The Government believes class sizes are vitally important at key stage 1. However, parents and teachers in some local authorities with grammar schools may question why the KS1 class sizes in their local primaries are still so large. Four of the five authorities with average KS1 class sizes of more than 29 five-year-olds have at least one grammar school.
It is not clear to what extent, if any, these large classes affect pupils' chances when it comes to competing for secondary school places. Nevertheless, since the "Greenwich Judgment" legalised open enrolment, parents are likely to be concerned about the current inequality of opportunity.
Happily, most families in England are enjoying the first reduction in average class sizes at KS1 in several years. The provisional class-size figure in January 1999 for infant classes, taught by one teacher, was 26.5 pupils. This is the lowest figure since 1996.
It has largely been achieved by the Government's policy of funding the abolition of classes over 30. However, if as in the past, only pupils present on the day were counted, and not the number on roll, the Government will need to show that the figures weren't affected by undue numbers of sick pupils this January.
Of course average class size isn't everything; providing adequate resources for pupils is also vital. Under local management the decision about whether to spend money on staff or resources is one for each school.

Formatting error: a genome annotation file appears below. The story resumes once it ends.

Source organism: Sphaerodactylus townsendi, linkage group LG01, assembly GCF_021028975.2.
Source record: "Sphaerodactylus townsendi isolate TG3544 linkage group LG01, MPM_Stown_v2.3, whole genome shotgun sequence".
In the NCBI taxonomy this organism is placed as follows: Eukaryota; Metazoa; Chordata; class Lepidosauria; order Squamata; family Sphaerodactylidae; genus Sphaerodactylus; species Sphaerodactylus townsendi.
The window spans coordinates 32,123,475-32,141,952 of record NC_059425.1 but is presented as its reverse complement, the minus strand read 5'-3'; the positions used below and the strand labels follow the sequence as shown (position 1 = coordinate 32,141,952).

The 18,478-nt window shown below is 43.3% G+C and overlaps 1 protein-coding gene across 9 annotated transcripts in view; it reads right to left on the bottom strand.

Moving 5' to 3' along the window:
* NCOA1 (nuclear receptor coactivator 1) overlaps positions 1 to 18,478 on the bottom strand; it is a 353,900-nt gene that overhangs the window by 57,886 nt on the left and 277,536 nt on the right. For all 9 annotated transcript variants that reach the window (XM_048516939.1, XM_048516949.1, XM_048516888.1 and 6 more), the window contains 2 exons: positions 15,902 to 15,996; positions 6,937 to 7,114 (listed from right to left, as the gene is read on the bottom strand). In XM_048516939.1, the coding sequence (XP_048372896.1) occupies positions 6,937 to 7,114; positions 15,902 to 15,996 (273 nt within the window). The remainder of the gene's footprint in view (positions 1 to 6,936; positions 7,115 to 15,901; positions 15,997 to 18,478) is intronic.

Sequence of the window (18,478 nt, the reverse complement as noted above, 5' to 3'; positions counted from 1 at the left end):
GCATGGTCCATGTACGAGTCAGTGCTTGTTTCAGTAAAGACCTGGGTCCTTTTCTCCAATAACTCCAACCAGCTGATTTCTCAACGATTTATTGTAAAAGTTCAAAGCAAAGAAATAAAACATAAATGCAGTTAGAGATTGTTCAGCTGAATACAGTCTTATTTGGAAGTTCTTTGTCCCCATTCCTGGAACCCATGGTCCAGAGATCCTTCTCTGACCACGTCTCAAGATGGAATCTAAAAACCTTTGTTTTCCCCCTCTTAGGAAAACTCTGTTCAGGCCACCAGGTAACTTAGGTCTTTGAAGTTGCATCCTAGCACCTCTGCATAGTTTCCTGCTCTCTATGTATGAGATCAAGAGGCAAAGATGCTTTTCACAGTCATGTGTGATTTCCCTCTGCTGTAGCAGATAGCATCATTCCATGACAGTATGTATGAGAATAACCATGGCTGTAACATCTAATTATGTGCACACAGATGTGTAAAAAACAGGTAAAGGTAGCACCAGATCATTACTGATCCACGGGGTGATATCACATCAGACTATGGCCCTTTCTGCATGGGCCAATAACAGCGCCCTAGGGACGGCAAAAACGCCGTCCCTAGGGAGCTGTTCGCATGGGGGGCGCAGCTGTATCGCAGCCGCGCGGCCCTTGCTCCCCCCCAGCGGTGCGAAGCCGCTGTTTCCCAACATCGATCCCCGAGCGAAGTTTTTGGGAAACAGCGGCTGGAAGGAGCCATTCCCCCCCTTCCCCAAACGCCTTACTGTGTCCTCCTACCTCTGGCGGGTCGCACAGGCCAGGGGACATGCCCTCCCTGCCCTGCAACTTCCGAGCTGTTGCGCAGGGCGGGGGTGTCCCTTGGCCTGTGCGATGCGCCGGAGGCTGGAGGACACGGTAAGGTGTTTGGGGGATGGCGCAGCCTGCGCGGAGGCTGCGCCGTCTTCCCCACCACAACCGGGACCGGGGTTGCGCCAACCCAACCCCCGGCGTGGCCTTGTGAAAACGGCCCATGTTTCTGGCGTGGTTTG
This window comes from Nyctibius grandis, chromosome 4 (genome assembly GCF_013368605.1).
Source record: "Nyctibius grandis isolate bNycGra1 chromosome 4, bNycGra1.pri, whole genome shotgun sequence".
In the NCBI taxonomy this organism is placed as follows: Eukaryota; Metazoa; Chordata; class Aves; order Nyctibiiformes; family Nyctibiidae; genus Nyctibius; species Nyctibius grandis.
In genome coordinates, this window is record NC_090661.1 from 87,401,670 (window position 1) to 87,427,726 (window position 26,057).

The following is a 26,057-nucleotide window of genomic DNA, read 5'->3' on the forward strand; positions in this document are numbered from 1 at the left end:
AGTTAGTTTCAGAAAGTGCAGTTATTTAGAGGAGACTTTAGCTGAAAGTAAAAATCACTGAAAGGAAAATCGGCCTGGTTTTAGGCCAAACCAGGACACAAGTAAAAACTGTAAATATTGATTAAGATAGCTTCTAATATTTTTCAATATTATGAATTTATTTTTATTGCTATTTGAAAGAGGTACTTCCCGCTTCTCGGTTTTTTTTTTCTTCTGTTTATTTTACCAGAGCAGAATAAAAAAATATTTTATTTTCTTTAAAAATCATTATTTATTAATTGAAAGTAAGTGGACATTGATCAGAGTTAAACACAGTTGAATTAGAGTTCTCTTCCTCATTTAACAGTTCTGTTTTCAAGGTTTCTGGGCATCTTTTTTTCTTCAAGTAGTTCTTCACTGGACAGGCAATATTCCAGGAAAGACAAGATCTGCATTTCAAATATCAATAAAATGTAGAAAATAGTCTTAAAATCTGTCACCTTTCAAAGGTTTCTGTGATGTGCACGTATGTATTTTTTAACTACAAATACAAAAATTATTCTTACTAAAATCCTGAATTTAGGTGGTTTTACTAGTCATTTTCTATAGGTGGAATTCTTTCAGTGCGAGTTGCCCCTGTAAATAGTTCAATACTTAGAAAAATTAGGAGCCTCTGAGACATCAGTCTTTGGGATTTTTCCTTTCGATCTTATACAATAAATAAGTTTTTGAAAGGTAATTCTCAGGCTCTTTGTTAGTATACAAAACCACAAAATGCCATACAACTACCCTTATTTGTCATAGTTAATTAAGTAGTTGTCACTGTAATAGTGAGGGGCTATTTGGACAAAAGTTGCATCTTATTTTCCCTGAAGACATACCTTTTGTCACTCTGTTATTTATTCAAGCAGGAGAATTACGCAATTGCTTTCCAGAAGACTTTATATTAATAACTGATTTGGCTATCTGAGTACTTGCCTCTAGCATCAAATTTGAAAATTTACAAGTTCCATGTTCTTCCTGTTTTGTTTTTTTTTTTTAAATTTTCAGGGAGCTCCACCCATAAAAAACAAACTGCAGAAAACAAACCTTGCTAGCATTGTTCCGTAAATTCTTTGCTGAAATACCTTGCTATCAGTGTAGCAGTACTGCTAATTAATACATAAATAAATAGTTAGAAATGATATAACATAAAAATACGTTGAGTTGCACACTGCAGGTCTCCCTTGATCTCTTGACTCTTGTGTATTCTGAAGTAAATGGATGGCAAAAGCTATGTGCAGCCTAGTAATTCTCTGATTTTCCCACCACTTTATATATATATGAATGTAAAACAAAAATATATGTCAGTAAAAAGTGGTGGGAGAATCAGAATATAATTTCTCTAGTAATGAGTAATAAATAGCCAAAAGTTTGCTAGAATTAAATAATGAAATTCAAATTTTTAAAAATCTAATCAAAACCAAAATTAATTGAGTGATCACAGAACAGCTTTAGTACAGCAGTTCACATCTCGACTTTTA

The authority total is the aggregate of these school's decisions, not as in the past, the result of any central policy. This means that there are also variations in KS1 class sizes around the country, and between different types of authority.
There has to be some concern that while the money is going into reducing infant class sizes, the average nursery class taught by one teacher is once again larger than the average primary class, taught by one teacher.
Overall the Government can take the credit for ending a long period of burgeoning class sizes at the first key stage. However, the fact remains that two authorities still have average class sizes of more than 30.
The policy of reducing class sizes won't by itself provide a level playing field. There is a long way to go before all children have the same opportunities, even within the state system.
John Howson is a fellow of Oxford Brookes University and runs an educational research company. E-mail: email@example.com